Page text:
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Why did it have to be costumes?!

I did see the innocuous little line slipped unobtrusively into the middle of the e-mail invitation for my sister’s “not-quite-40” birthday gathering a few years ago – the line that read, innocently enough, “After confirmation of your attendance, you will receive further information regarding the event.” Sure, I SAW it, but I guess my eyes skimmed right past it. And why wouldn’t they? After all, the date, time, and place for the party were all provided within the rest of the e-mail’s wording, so what more could I need to know that would be of any real import? Unconcerned, I responded for the two of us with an enthusiastic “Yes!”, added the event to my calendar, and thought nothing more of it.

Until later, when she elaborated on the “further information” bit she’d dropped oh-so-casually into her invitation.

I should have known it would be costumes.

As a bit of background, my sister makes her own costumes – beautiful creations that start from bits of nothing and evolve into something truly, spectacularly, magnificent. She volunteers (and is sometimes even hired) for events where her costumed presence is a feature of the celebrations, posing patiently for countless photos with fascinated onlookers. She sometimes costumes others for local theatre productions.

She is a costume-making, costume-wearing, costume-loving COSTUMER.

Me? Not so much. I love and admire what she does, and have even been known to hang around with her at some of these events (dressed in black from head to toe, of course, and quickly stepping out of the frame when cameras are produced), but for the most part I would sooner die than draw attention to my physical presence by wearing something outlandish or comment-worthy.

I guess it shouldn’t have surprised me that she’d want to have a costume party for her birthday… actually, I’m kind of surprised that she hadn’t had one before then! And really, it was a brilliant move on her part, the way she snuck this little detail past her unsuspecting guests – keeping them in the dark (without them even realizing the lights were out) until after they’d committed to attending the party and couldn’t very well back out without looking rather silly.

Oh yes, brilliant.

Never one to leave anyone hanging, though – particularly in a situation brought about by her own wiliness – she sent over a big bag of costumes for us to try which included a pink concoction of satin, frills, and gauze for me, and a velvet-and-gold French courtier-style outfit for Peter.

At first I thought I’d be fine with it – I’d don the princess/goddess dress and head confidently to the party – but as the date drew nearer I started getting more and more uncomfortable with the idea, until the day before the party when I finally tried on the costume. I looked in the mirror, hated what I saw, and started to panic. “I don’t think I can do this. Maybe I just shouldn’t go,” I said tearfully. Peter tried to talk me through it, coaxing me to verbalize why I was so very anxious about dressing up for this party. I tried, but the building pressure of weeks of worry about the whole costume thing finally exploded into a burst of weeping.

Alarmed, and scrambling for something, anything, that would stop me from crying, Peter did what he usually does in situations such as this – he said something funny.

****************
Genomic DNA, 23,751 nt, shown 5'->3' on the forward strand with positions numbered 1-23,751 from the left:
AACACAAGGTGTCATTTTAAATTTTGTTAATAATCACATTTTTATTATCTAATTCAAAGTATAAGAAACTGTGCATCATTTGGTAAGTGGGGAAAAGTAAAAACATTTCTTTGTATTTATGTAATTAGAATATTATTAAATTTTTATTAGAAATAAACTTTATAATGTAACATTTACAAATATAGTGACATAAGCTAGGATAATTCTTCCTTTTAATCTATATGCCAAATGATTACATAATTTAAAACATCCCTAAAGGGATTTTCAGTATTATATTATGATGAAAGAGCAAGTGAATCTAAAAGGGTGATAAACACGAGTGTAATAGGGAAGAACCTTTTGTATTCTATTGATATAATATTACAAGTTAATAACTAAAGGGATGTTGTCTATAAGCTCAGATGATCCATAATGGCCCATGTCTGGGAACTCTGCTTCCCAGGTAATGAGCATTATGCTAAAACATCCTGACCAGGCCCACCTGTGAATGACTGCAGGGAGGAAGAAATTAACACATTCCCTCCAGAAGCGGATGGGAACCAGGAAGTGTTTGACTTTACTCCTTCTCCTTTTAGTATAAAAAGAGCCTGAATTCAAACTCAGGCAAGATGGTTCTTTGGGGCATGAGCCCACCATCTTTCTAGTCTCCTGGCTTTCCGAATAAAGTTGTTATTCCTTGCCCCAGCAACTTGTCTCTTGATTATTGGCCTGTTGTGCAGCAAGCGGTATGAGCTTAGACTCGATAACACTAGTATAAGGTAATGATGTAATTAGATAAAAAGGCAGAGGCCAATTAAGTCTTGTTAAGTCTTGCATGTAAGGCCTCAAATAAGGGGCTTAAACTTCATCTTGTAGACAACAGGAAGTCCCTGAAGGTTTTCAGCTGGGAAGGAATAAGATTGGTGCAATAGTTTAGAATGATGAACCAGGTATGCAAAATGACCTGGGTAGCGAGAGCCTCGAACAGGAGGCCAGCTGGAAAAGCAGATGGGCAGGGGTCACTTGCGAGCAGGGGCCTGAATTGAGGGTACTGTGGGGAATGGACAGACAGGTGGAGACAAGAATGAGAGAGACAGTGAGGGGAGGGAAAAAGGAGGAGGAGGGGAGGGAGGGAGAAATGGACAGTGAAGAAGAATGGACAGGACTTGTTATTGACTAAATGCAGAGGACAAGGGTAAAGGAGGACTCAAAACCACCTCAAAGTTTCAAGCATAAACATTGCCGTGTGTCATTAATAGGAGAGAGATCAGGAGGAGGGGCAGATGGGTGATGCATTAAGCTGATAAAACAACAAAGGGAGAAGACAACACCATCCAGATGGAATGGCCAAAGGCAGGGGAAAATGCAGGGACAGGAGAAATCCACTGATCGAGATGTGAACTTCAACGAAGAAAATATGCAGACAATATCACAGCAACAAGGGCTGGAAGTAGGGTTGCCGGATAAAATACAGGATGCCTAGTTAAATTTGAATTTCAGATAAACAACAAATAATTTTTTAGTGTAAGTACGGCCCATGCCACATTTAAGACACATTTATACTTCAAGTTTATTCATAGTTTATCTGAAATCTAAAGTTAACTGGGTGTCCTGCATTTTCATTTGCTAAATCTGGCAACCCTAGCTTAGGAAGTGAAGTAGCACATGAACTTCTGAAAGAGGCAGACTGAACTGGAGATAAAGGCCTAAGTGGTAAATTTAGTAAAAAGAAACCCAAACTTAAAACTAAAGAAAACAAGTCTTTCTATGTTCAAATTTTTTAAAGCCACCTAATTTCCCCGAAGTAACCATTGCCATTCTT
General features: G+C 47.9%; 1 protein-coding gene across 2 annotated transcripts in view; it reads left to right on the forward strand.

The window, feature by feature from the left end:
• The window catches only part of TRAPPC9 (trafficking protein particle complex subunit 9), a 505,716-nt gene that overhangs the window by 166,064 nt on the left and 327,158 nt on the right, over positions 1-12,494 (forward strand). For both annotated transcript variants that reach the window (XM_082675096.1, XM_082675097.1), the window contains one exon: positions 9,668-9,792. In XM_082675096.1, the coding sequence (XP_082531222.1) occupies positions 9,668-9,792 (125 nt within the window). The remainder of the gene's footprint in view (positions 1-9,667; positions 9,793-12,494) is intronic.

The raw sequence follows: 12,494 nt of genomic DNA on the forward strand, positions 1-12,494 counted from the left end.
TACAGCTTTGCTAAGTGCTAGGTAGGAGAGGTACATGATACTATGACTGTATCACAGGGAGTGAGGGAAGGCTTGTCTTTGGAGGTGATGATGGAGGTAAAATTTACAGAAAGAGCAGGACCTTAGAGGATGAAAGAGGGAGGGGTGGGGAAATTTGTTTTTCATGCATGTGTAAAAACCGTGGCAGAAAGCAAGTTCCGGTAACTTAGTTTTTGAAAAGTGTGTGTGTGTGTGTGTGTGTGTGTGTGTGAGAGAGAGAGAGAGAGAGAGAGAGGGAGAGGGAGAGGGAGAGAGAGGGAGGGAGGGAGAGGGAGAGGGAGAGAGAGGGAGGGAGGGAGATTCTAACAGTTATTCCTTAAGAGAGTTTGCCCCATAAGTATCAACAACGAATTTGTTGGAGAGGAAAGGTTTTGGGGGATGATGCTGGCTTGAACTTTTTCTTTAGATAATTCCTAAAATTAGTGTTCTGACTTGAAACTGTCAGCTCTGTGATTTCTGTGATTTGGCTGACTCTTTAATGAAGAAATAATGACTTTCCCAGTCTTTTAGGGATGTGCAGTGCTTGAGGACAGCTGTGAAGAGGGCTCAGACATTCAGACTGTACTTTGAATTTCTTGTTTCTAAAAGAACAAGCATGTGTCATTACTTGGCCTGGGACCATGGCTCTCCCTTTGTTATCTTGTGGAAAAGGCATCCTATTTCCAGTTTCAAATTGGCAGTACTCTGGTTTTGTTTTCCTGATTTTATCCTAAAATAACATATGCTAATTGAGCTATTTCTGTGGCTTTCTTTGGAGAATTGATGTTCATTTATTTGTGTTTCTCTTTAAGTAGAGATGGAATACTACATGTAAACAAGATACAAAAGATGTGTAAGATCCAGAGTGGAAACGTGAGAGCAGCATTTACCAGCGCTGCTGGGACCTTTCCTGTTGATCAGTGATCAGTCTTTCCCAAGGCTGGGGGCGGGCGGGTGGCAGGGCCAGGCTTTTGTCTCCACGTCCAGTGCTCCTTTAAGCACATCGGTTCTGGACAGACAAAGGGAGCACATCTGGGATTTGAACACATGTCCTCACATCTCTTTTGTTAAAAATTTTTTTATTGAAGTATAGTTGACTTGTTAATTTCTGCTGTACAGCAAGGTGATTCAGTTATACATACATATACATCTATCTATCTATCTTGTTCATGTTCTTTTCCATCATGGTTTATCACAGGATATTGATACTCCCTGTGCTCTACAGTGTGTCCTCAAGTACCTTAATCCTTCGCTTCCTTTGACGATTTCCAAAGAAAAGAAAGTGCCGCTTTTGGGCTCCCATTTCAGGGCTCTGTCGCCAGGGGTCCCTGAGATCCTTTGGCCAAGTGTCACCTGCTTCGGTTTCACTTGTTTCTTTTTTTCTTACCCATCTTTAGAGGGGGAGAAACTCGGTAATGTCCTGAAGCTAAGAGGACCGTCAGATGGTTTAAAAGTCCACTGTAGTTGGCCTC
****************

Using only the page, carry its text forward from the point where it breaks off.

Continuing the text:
“Would it help if I wore the dress?”

Startled, and distracted from my tears, I let out a sort of giggle-sob… and almost immediately my mood was lifted.

Peter was just getting started, though. Determined to prove that he was willing to do whatever it took – including make himself look ridiculous – for me to feel ok about going to this party in costume, he jumped up and squeezed himself into the pink dress, and the evening dissolved into hysterics… this time, though, of the funny kind.

He would have worn it, too, if it hadn’t been so snug across the chest as to constrict his breathing. But I think at that point it wouldn’t have mattered what he wore – the spell had been broken, and I was on my way to lightening up and getting over myself.

I ended up wearing the courtier outfit, accented by fancy facial hair I drew on with an eyeliner pencil – my sister dubbed me “Puss In Shoes” when she saw me – and you know, it really wasn’t so bad. I’m not going to lie – I still felt rather self-conscious (particularly with the feeling that anyone I chatted to was transfixed by my curly penciled moustache) – but it was a step in the right direction.


Though I would have loved to see him dressed up as a princess, Peter went as a tacky socks-and-sandals-wearing tourist.


And we had a great time.

I’ve loosened up quite a bit over the past couple of years, and I credit my sister’s nudge (push?) in the costume-wearing direction, Peter’s intervention and unique brand of support, and my own decision to attend the party – in costume – for getting me started. I still love black, but have actually started introducing colour (sometimes brights!) and even patterns into my wardrobe. I’ve been brave and posted photos of myself (such as the ones above!) that previously would never have seen the light of day. And I am trying to teach myself that you don’t have to be perfect to be beautiful.

The other day I was at the drugstore and impulsively purchased a pink feather boa from their Halloween display, with the idea that it would be good for an upcoming event with the girls.


And who knows? I might even wear it.

Inspired by NaBloPoMo writing prompt for Thursday, October 3, 2013:
Will you dress up for Halloween? What will you be?

NaBloPoMo October 2013

Laurel Storey, CZT – Certified Zentangle Teacher. Writer, reader, tangler, iPhoneographer, cat herder, learner of French and Italian, crocheter, needle felter, on-and-off politics junkie, 80s music trivia freak, ongoing work in progress.